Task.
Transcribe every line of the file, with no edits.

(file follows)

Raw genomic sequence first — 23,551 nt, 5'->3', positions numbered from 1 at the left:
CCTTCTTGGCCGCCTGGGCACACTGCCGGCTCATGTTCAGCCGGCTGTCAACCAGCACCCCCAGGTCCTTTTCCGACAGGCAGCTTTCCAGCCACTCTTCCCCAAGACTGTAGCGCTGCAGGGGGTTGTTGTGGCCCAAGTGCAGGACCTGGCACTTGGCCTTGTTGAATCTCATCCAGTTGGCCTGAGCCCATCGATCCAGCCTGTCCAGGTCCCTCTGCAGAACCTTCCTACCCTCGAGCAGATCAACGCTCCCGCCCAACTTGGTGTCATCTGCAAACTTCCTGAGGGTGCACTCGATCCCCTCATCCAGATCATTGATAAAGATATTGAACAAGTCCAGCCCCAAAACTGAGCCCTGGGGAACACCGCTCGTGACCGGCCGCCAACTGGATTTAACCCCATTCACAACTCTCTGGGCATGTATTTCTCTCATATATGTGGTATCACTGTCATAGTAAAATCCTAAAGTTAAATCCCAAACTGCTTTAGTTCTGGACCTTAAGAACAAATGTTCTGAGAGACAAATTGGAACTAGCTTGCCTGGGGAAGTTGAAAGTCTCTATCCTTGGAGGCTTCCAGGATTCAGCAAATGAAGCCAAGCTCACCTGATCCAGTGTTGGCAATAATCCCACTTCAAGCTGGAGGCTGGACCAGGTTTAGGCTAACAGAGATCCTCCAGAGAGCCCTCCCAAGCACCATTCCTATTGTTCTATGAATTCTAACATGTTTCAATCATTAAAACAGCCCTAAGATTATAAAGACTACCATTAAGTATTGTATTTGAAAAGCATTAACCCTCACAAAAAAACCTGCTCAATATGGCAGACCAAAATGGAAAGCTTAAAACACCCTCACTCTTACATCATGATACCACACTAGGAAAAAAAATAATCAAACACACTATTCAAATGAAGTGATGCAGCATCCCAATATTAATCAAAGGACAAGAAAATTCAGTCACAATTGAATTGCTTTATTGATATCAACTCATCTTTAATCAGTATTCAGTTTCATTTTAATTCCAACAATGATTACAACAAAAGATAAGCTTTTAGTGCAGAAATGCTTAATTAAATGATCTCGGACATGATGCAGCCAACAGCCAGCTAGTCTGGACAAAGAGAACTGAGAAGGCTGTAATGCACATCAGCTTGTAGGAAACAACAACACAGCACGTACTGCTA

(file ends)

Raw genomic sequence first — 23,551 nt, 5'->3', positions numbered from 1 at the left:
CCTTCTTGGCCGCCTGGGCACACTGCCGGCTCATGTTCAGCCGGCTGTCAACCAGCACCCCCAGGTCCTTTTCCGACAGGCAGCTTTCCAGCCACTCTTCCCCAAGACTGTAGCGCTGCAGGGGGTTGTTGTGGCCCAAGTGCAGGACCTGGCACTTGGCCTTGTTGAATCTCATCCAGTTGGCCTGAGCCCATCGATCCAGCCTGTCCAGGTCCCTCTGCAGAACCTTCCTACCCTCGAGCAGATCAACGCTCCCGCCCAACTTGGTGTCATCTGCAAACTTCCTGAGGGTGCACTCGATCCCCTCATCCAGATCATTGATAAAGATATTGAACAAGTCCAGCCCCAAAACTGAGCCCTGGGGAACACCGCTCGTGACCGGCCGCCAACTGGATTTAACCCCATTCACAACTCTCTGGGCATGTATTTCTCTCATATATGTGGTATCACTGTCATAGTAAAATCCTAAAGTTAAATCCCAAACTGCTTTAGTTCTGGACCTTAAGAACAAATGTTCTGAGAGACAAATTGGAACTAGCTTGCCTGGGGAAGTTGAAAGTCTCTATCCTTGGAGGCTTCCAGGATTCAGCAAATGAAGCCAAGCTCACCTGATCCAGTGTTGGCAATAATCCCACTTCAAGCTGGAGGCTGGACCAGGTTTAGGCTAACAGAGATCCTCCAGAGAGCCCTCCCAAGCACCATTCCTATTGTTCTATGAATTCTAACATGTTTCAATCATTAAAACAGCCCTAAGATTATAAAGACTACCATTAAGTATTGTATTTGAAAAGCATTAACCCTCACAAAAAAACCTGCTCAATATGGCAGACCAAAATGGAAAGCTTAAAACACCCTCACTCTTACATCATGATACCACACTAGGAAAAAAAATAATCAAACACACTATTCAAATGAAGTGATGCAGCATCCCAATATTAATCAAAGGACAAGAAAATTCAGTCACAATTGAATTGCTTTATTGATATCAACTCATCTTTAATCAGTATTCAGTTTCATTTTAATTCCAACAATGATTACAACAAAAGATAAGCTTTTAGTGCAGAAATGCTTAATTAAATGATCTCGGACATGATGCAGCCAACAGCCAGCTAGTCTGGACAAAGAGAACTGAGAAGGCTGTAATGCACATCAGCTTGTAGGAAACAACAACACAGCACGTACTGCTA